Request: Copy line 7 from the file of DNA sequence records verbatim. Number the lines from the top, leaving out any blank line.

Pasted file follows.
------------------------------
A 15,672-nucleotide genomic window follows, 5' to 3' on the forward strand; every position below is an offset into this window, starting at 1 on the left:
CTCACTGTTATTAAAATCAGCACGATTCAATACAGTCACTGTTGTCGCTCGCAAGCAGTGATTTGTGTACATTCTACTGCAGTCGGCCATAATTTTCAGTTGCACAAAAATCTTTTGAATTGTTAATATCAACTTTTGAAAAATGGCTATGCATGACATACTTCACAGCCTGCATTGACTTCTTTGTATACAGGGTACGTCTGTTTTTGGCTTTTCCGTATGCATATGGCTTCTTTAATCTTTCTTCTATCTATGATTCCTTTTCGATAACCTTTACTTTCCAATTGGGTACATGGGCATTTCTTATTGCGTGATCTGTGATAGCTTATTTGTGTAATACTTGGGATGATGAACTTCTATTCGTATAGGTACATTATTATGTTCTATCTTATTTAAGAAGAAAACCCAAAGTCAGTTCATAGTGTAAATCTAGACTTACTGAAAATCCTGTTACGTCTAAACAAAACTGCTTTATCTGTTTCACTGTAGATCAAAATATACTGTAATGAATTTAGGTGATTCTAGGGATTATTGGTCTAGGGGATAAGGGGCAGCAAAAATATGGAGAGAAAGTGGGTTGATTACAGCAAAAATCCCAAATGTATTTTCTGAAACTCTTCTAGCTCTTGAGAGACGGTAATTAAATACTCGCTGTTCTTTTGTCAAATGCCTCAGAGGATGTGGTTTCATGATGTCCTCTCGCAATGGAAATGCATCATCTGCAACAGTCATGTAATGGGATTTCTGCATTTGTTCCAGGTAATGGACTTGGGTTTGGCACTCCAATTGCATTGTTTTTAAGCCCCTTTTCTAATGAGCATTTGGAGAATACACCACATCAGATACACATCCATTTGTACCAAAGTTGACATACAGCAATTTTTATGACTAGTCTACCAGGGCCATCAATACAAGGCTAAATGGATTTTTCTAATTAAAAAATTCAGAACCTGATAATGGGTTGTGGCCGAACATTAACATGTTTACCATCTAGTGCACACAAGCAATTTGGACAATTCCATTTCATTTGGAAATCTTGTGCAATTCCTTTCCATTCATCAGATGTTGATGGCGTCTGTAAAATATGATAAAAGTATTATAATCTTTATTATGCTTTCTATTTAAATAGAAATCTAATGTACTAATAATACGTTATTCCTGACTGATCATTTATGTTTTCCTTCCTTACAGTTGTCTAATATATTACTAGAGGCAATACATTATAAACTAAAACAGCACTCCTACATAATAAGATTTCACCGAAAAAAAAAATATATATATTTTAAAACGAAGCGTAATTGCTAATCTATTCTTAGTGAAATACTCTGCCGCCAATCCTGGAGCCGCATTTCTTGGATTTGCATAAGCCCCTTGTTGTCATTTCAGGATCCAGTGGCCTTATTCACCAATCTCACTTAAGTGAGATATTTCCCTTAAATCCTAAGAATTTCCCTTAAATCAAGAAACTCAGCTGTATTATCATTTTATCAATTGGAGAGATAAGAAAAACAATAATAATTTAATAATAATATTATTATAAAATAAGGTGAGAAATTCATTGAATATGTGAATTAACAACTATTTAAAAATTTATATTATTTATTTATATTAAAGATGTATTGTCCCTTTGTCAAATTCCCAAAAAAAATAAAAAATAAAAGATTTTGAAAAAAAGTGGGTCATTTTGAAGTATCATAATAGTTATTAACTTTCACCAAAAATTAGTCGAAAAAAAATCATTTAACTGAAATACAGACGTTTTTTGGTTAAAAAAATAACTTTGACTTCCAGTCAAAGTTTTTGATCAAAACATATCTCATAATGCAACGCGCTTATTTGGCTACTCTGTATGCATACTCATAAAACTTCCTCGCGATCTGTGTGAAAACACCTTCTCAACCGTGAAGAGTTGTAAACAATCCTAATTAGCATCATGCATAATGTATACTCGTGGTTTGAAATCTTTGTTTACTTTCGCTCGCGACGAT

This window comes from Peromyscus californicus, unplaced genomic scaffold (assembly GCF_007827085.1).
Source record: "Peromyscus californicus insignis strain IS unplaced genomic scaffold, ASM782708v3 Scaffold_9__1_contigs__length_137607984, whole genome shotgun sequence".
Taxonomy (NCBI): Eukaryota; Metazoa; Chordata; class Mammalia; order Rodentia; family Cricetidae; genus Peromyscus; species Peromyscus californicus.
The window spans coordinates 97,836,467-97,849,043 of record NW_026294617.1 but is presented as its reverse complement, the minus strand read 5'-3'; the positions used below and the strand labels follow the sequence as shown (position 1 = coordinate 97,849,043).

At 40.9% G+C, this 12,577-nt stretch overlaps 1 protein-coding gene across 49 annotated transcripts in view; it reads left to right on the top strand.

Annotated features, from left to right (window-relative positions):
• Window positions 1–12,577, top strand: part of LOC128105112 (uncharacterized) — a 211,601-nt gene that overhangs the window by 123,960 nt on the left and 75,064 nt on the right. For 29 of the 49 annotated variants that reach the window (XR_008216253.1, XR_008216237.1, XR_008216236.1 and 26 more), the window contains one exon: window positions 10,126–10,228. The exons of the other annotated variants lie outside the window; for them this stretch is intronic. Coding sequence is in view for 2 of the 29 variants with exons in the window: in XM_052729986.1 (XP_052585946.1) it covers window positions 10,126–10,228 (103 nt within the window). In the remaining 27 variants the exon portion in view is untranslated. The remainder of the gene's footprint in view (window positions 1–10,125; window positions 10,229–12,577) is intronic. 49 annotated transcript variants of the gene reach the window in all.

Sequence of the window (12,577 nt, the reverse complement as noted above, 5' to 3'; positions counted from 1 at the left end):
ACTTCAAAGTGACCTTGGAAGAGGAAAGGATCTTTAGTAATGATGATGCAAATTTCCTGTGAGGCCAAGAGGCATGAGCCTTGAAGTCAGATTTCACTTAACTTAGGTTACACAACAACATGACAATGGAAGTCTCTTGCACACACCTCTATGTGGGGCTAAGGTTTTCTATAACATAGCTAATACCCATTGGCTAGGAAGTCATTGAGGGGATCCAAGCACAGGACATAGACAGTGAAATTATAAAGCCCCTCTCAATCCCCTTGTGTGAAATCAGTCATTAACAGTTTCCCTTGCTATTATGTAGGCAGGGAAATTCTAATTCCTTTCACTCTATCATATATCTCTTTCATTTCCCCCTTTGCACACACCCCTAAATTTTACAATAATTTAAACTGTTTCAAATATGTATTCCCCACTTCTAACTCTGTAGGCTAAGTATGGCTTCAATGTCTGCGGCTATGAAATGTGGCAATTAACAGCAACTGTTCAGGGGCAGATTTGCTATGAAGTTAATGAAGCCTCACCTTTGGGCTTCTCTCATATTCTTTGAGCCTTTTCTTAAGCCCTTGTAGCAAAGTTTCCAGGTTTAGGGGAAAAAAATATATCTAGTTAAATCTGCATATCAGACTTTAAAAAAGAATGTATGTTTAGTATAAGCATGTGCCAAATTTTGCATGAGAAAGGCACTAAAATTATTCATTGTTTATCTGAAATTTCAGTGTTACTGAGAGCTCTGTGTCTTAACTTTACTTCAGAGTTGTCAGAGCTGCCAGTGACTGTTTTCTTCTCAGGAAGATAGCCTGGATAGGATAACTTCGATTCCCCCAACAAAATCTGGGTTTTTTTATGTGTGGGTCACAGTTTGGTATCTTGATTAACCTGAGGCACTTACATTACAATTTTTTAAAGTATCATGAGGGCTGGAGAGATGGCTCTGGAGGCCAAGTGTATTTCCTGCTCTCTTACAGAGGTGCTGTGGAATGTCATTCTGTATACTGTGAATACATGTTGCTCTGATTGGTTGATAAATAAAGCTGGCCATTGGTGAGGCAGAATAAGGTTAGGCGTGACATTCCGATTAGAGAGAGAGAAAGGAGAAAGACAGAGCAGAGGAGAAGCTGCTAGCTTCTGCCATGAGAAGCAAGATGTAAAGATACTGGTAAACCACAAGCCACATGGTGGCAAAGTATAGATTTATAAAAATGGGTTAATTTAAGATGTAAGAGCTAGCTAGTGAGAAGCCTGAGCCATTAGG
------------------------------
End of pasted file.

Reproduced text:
At 40.9% G+C, this 12,577-nt stretch overlaps 1 protein-coding gene across 49 annotated transcripts in view; it reads left to right on the top strand.